It takes 5–12 years for a Christmas tree to reach a height of 5–7 feet. The individual growth rate of the tree depends on tree species, soil conditions, and cultivation practices. You can grow your own Christmas trees by purchasing an evergreen seedling from a nursery and planting it in your yard or garden plot. Waiting for your Christmas Tree to grow to the appropriate height from a seedling will require several years of patience.
What is the Fastest Growing Christmas Tree?
As a rule, cypress and cedar trees are the fastest growing Christmas tree varieties. Specifically Leyland Cypress and Eastern Redcedar. Both of these varieties can grow from a seedling to a height of 5–7 feet in 5 years with careful cultivation. These species are best suited for warm regions. The fastest-growing Christmas trees for colder regions are pines, such as White Pine, Virginia Pine, and Scotch Pine. They will reach a mature height in 6 years.
- Eastern Redcedar/Leyland Cypress/Arizona Cypress: Reaches 5–7 feet in 5 years.
- White Pine/Scotch Pine/Sand Pine/Virginia Pine: Reaches 5–7 feet in 6 years.
- Firs and Spruces: Reach 5–7 feet in 10 years.
Fir and spruce trees are among the slowest growing evergreens. Some firs require as long as 12 years before they reach a height of 6 feet. If you are looking to plant a fast-growing Christmas tree, avoid these varieties.
When Should You Plant a Christmas Tree?
Whichever evergreen species you decide on for your Christmas tree, plant in early spring. In regions with freezing winters, plant just after the spring thaw, in March or April. In regions where winter temperatures do not commonly dip below freezing, plant in February or March.
- In regions where winters bring a deep freeze, plant in March or April, just after the spring thaw.
- In regions where a deep freeze is rare, plant in February or March.
- Late spring planting can be successful if the tree is provided with adequate water.
- Water the newly planted tree(s) once per week for 2–3 hours with a soaker hose to prevent it from drying out.
Evergreens thrive in moist conditions, and newly planted trees need adequate water as they establish new roots. Early spring drives fast growth, but make sure the tree receives adequate water. Soak the ground at the base of the tree thoroughly with a soaker hose once per week. This can take 2–3 hours. Continue this for the first 2 months after planting to establish the tree. If you planted your evergreen later in spring, monitor the tree closely for dry needles and increase watering as necessary.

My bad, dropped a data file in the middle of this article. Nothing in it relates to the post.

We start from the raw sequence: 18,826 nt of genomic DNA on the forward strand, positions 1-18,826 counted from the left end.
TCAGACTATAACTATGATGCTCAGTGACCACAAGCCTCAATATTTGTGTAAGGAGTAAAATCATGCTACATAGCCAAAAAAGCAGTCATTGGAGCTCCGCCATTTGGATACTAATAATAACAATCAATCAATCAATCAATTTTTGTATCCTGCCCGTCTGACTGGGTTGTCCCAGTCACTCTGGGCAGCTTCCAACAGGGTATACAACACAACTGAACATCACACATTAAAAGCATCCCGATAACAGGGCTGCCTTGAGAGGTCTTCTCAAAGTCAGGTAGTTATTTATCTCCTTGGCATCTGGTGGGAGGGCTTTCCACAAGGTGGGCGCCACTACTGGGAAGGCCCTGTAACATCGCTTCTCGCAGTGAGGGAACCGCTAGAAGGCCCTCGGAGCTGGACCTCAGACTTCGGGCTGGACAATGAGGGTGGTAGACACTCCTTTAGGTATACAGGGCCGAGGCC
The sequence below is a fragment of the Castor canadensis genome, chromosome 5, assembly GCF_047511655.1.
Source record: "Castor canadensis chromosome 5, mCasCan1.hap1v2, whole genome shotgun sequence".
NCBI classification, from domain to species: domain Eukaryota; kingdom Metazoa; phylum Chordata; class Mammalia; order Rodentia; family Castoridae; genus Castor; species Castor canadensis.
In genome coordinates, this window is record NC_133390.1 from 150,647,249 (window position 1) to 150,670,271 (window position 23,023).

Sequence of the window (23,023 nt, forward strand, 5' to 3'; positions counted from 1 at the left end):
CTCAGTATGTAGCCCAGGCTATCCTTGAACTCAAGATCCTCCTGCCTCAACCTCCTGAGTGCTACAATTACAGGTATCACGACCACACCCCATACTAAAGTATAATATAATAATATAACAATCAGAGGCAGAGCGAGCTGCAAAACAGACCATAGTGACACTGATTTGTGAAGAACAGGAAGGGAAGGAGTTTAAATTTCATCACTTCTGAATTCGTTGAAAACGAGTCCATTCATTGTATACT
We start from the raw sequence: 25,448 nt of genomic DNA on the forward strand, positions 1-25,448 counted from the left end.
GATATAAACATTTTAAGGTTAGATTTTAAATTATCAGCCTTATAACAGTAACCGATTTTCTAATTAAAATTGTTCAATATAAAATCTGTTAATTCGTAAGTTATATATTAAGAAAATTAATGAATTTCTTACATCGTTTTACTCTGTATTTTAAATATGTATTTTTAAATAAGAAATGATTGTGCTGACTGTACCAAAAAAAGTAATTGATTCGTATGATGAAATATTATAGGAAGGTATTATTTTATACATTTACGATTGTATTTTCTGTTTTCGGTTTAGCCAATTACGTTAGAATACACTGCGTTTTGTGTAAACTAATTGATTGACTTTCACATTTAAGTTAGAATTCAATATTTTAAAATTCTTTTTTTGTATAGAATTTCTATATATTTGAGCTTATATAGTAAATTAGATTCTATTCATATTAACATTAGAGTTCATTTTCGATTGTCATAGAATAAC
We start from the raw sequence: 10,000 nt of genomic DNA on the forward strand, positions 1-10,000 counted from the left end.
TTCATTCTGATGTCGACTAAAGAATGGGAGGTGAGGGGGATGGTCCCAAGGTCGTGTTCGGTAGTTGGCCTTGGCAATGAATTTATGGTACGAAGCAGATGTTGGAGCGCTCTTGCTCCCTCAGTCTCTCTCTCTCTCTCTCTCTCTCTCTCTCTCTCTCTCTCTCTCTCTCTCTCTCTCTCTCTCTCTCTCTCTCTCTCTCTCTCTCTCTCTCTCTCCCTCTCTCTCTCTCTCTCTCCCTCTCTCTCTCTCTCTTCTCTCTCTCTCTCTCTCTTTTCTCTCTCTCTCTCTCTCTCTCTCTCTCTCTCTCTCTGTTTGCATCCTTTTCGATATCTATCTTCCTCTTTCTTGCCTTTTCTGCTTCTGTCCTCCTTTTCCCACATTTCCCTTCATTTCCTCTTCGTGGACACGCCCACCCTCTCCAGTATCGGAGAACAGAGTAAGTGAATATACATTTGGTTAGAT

How Do You Make a Christmas Tree Grow Faster?
Evergreen trees typically do not benefit from fertilizer or extensive cultivation. Your future Christmas tree will grow best if it is planted in sandy soil that is moist but not swampy. After planting a seedling, it may go through a period of shock and drop needles. If watered regularly, it will recover. Growth may be very slow in the first year as the tree seedling develops roots, but in following years it will begin to grow taller.
- Plant evergreens in moist, sandy soil for best results.
- Evergreens do not require fertilizer. Fertilizing a stressed evergreen sapling may kill it.
- Expect slow growth in the first year after planting as the tree establishes roots.
- Trim your evergreen to establish a leader early on, to encourage it to grow into an ideal Christmas tree.
To create the perfect tree for your home at Christmastime, make sure to care for your growing tree. Christmas trees need a single “leader,” which is the vertical branch where you will place a tree topper. If your tree begins to develop more than one leader, trim off all but one. It requires patience, but your tree will reach the typical height for a Christmas tree if given time.
How Long Does it Take for a Christmas Tree to Mature?
The rate at which a Christmas tree grows depends on the species of the tree. Leyland Cypress and Eastern Redcedar can grow 3–4 feet in a year in ideal conditions and may be ready for Christmas tree harvesting in as little as 5 years. Pines grow slightly slower, but can reach a height of 7 feet within 6 years. Spruces and firs grow much more slowly, and will not attain an adequate height of 5–7 feet for 10-12 years. Whether you are growing a Christmas tree in your yard or planning to start a Christmas tree farm, consider what species grow natively in your region. Typically, trees adapted to your local environment will perform best.